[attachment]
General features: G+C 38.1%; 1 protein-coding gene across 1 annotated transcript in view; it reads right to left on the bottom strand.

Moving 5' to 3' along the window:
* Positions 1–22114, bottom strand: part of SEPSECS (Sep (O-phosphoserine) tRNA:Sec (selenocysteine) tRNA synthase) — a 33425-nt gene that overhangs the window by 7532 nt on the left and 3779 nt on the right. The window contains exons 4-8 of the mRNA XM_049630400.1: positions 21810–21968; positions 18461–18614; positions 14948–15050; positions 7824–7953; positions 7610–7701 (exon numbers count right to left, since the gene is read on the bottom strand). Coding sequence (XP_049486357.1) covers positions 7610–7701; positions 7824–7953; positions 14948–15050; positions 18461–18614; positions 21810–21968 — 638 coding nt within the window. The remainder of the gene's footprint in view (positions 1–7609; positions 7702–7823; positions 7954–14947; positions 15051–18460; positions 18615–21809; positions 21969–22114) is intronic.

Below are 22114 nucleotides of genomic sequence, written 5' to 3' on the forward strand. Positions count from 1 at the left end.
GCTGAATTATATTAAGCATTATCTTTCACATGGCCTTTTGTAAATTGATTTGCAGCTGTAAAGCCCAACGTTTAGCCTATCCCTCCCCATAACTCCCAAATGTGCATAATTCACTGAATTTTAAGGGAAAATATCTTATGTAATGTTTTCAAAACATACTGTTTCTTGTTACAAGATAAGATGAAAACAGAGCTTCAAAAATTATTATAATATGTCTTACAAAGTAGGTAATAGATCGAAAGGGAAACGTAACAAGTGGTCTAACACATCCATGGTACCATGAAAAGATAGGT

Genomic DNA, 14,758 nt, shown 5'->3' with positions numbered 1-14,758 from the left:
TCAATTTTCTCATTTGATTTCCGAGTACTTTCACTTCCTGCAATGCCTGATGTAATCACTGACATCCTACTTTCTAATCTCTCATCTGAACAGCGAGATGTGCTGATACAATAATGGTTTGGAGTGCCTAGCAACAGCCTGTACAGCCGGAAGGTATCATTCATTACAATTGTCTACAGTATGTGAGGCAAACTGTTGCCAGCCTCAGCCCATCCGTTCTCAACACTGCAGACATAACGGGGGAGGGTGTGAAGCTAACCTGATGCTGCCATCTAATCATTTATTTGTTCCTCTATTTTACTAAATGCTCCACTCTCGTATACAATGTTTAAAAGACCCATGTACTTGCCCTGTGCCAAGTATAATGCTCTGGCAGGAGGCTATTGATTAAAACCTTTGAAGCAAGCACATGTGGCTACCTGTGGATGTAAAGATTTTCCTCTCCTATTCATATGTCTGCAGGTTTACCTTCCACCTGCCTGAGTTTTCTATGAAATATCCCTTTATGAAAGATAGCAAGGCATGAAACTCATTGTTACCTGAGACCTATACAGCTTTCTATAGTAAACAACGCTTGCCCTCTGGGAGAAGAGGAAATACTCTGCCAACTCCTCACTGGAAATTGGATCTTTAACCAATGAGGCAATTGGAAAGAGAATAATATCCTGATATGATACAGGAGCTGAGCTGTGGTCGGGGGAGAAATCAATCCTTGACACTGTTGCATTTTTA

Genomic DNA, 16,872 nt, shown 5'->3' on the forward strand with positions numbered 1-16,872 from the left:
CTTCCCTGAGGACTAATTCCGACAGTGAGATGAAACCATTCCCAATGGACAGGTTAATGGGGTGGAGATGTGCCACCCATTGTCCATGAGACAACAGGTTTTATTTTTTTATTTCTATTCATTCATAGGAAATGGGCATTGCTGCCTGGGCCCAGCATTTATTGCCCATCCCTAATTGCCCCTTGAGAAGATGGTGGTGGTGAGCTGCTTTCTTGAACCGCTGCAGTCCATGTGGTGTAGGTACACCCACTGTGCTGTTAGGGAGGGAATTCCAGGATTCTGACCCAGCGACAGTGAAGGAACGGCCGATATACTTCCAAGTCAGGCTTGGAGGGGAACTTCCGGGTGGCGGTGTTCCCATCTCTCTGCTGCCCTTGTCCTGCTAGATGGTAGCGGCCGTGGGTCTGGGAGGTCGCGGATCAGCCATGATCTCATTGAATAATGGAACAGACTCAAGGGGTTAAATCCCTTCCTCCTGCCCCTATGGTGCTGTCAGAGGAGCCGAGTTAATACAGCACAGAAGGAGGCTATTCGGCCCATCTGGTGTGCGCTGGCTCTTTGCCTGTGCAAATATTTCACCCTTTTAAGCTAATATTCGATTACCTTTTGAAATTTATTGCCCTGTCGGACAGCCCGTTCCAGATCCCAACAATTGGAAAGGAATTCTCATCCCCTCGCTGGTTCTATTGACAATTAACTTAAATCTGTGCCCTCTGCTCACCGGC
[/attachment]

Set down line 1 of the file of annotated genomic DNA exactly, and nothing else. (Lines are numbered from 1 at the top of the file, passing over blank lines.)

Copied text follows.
General features: G+C 38.1%; 1 protein-coding gene across 1 annotated transcript in view; it reads right to left on the bottom strand.